Why Dive a Computer? – Safety
SKubaSteve - 11/22/2013 3:00 PM
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Last week I listed the following reasons I dive a computer and discussed the first one:
Increased dive time Safety The tables seem like they were designed to sell dive computers Gas mixture programming Dive logging Convenience

In this week’s exciting episode of ‘Why Dive a Computer?’ we’ll explore some safety considerations related to SCUBA diving with a computer.

Here is a summary of SKuba Steve’s dive computer do’s and don’ts!
Diving Computer Do’s Plan your own dives Tell your computer the truth Diving Computer Don’ts Don’t perform decompression (or Nitrox) diving without proper training Don’t share dive computers

Let’s get to it…

I’m not going to try to convince anyone that diving a computer is safer than diving the tables. I will let people who know a lot more about algorithms and other inexplicable math have that debate. What I want to talk about is how I try to keep safe while diving a computer.
Dive Planning

I always plan my own dives. Even with a tour group. I listen to the dive plan and then I work out what that means to me on my computer. You can absolutely plan and profile your dives using the tables. Having said that, I’m not great at math; and doing word problems on a crowded dive boat while everyone around you is shuffling about trying to get ready, put their gear together, grab a banana or take that last trip to the restroom…well it’s just hard for me. Maybe you don’t share this problem but I don’t think I’m alone.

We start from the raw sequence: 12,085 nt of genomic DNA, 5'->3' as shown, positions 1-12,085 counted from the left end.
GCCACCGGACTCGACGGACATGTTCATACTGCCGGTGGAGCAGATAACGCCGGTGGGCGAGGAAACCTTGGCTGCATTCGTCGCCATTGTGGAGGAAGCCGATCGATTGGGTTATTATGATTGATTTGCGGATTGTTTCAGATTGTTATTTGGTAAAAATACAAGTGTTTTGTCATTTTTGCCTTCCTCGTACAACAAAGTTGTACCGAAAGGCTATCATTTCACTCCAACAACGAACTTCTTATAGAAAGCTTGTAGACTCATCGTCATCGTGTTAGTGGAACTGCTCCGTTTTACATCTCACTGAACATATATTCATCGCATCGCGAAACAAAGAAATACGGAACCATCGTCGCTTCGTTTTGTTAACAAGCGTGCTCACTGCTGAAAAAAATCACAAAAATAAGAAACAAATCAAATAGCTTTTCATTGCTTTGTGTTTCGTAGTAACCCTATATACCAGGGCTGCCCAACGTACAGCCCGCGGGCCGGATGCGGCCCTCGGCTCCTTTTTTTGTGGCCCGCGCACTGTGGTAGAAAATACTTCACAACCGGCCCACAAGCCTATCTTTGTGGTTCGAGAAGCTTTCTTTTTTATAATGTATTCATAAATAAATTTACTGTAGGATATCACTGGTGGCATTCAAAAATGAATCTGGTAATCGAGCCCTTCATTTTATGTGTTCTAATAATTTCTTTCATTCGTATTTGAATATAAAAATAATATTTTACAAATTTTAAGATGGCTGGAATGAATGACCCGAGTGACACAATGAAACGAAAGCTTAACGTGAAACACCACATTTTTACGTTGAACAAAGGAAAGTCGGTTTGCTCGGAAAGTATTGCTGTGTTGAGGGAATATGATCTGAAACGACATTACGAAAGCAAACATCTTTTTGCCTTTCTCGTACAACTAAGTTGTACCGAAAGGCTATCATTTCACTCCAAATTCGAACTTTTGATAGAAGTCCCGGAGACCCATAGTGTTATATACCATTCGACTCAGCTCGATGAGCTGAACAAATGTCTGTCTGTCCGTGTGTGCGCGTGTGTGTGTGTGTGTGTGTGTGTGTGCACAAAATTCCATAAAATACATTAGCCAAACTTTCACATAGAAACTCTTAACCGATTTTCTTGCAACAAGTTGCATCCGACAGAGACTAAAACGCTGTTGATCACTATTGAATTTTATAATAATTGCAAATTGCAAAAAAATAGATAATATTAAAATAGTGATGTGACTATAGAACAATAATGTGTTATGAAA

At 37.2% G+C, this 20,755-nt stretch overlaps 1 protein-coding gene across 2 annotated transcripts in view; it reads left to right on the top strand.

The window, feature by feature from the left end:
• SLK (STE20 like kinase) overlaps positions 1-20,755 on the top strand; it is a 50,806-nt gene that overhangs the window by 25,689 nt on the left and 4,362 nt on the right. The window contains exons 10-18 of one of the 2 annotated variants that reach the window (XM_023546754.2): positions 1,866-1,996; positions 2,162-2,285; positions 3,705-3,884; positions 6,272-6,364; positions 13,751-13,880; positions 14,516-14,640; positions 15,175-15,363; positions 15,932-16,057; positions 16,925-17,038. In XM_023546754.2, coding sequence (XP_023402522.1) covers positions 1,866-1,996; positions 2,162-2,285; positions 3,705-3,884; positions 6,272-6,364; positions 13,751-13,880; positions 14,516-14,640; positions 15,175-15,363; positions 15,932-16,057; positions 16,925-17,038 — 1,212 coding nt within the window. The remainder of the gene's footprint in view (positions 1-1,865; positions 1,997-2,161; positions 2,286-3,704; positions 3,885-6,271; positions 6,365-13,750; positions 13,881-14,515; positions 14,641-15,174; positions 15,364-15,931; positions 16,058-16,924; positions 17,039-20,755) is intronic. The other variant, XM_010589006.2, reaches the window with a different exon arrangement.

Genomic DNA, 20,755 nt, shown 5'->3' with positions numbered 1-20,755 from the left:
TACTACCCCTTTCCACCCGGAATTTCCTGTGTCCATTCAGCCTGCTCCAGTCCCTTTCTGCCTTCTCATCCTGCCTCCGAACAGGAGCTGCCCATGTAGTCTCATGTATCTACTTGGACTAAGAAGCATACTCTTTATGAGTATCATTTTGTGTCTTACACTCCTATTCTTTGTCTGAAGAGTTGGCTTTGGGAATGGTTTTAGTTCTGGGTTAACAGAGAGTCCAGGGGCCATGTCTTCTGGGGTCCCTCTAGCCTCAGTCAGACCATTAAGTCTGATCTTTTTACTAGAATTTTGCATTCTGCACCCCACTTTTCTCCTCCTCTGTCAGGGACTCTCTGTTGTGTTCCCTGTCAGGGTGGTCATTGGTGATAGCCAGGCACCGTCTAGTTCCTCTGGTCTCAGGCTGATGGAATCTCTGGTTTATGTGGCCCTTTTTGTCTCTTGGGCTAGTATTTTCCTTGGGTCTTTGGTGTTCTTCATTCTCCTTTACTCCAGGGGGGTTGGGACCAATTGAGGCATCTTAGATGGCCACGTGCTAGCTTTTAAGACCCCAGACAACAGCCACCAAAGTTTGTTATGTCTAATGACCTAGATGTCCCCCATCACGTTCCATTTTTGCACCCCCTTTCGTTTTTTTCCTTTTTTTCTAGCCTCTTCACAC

Dive computers today have planning tools that allow divers to review dive plans and make adjustments to depth, interval and length of dives to account for other dives either already completed or planned later in the day.
The Truth Shall Set You Free

There is a school thought that suggests that one of the benefits of diving Nitrox is that, by diving Nitrox and planning as if you’re on air, that you will achieve a ‘added margin of safety’. Okay, this is not a Nitrox course so I’m not going to go into the specifics of Nitrox diving but…

Diving one gas and setting your computer to another is a bad idea. There are limitations for every dive gas and they are not equivalent. If your dive computer thinks you’re diving air it cannot provide information that will help keep you safe if you’re actually diving Nitrox.

The saying ‘Garbage In Garbage Out’ is as true for dive computers as it is for other computers except in this case Garbage In = DCS Out.